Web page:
And we’re back, after a brief hiatus. In case you forgot where we left off, last time the Church told the assessors that they’d be handling the case of a *checks notes* “possibly sainted monk.” The monk, Thomas, is interred at a monastery that has taken a very strict vow of silence–hey, the episode title–so there is little spoken dialogue in this episode. Reminds me a bit of “Hush,” a great episode of Buffy the Vampire Slayer with a much more terrifying premise.
As with the Buffy episode, this episode finds clever ways for its characters to communicate, despite the lack of speech. The residents of this monastery, including a kindly young nun, mostly use Magic Slate boards to share short messages. The assessors use these, too, as well as pointed looks and hand gestures. (Kristen’s “WTF” gesture is a particular highlight.) They can talk outside the grounds as well, so there are a few scenes of them hurriedly whispering under the trees.
Anyway, the monks have taken this vow of silence because they believe it’s the only way to keep safe a demon they have trapped. But of course, that’s not the only (possibly) supernatural goings-on here–there is also the thing the assessors are here to, well, assess.
When the monks heard humming coming from the crypt, they opened up the coffin of the most recently deceased brother. He was remarkedly well-preserved despite the inconvenience of his death. So the assessors are there to examine the body, as well as bear witness to another incident.
That incident is the appearance of stigmata on Fenna (Alexandra Socha), one of the nuns at the abbey. She’s a delight, by the way, and takes to Kristen right away. The monks make wine, which leads to a hilarious sequence of her and mostly Kristen getting drunk in the barrels.
That wine-making, though, requires the use of a wheelbarrow. As Kristen points out to Ben and David, just a little time using the wheelbarrow produces the telltale red marks on one’s palms. However, Fenna later reveals that not only does she have the marks on her feet, but she also has a gash in her side. So to be clear, for everyone who wasn’t raised in Christianity, those are all the main five marks of stigmata. (There are others, by the way, which include scourging marks on the back and the wounds of the crown of thorns.)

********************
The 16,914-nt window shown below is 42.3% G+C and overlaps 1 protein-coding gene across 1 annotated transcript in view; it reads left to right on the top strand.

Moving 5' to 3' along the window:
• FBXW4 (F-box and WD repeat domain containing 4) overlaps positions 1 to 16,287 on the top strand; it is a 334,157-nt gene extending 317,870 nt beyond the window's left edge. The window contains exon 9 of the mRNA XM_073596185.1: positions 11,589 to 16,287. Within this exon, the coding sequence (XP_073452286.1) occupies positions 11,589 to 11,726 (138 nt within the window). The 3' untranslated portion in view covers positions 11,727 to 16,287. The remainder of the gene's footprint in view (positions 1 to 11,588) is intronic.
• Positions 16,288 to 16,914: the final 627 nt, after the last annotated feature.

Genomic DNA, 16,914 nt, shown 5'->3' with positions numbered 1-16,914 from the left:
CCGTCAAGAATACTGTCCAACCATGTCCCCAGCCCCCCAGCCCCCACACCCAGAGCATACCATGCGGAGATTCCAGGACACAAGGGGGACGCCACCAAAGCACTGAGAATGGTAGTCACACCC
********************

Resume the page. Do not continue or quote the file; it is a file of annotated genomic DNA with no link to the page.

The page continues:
Our twin skeptics, Ben and Kristen, are hard at work. Ben thinks that something in the crypt, for instance, could have preserved Thomas’s body. This seems to be true, as Thomas’s body is showing signs of decay now that it’s out of the crypt. Kristen, on the other hand, is just skeptical. (She’s also still a little drunk.)
Fenna shows Kristen to her sleeping quarters, which is a little bed tucked away in a room where they store statuary. Again, this is a hilarious scene. I don’t easily scare, but I can’t say that I’d want to sleep in a room where a bunch of angels and saints and a crucified Christ and one particularly imposing skeleton loom over me. I’ve seen that one Doctor Who episode.
The skeleton even comes to life in Kristen’s imagination, picking its teeth with the scythe it carries. I thought for sure that she’d scream and that would be what made everything fall apart. Still, I’d already registered alarm when she’d spoken aloud to the skeleton, literally saying “Boo.”
I mean, this is a place where everyone gags themselves at night so they don’t accidentally speak and loose the demon. So when a rhythmic clacking comes–the monks’ version of an alarm–it really comes as no surprise. The scene the assessors walk in to, though, is surprising.
A few monks are writhing in agony, each with a strange spiral mark on their bodies. But it’s not just the monks–poor Fenna is also suffering. There’s an angry spiral on her abdomen.
Back in episode five, I expressed surprise that the assessors never brought up stigmata. That episode, if you’ll recall, was about the troubles of Father Mulvehill. Well, guess who’s the exorcist in residence here? Yep, it’s Father Mulvehill.
His attempted exorcism of Fenna leads to the single grossest visuals I’ve ever seen on this show. As he rubs holy liniment (?) on the spiral, it erupts with larva and flies. Gag.
At the same time, Emanuel (Rob McClure) has allowed Ben the use of their computer, a blueberry iMac. After a glance through some other gross skin lesions, Ben comes back with his theory. It’s a botfly infestation. That explains the humming as well as the “sigils” on the monks’ skin–that’s how botflies reproduce. (That is all the detail that I care to give, by the way.)
A common treatment is by using an occlusive substance like Vaseline, so they treat the rest of the affected residents. It looks painful, but it works. And with that, the assessors are on their way. They’ve been a big help in here, but as David tells one of the monks, God needs them “out there.”
10/10 – It’s incredible how much they were able to pack into an episode that had about five minutes of actual speech, if that. From David wrestling in his head with his faith–another great sight gag, as we could “see” his thoughts–to the very sweet moments between Fenna and Kristen, the show was able to tell a lot of story. It was also a very funny episode, both in its visuals and its little details. Fenna’s speaking only Dutch–surely a reference to Katja Herbers’s own nationality–was one of the latter, for instance. Essentially, this episode was Evil as its best–a little scary, a little icky, quite funny, and wholly its own thing.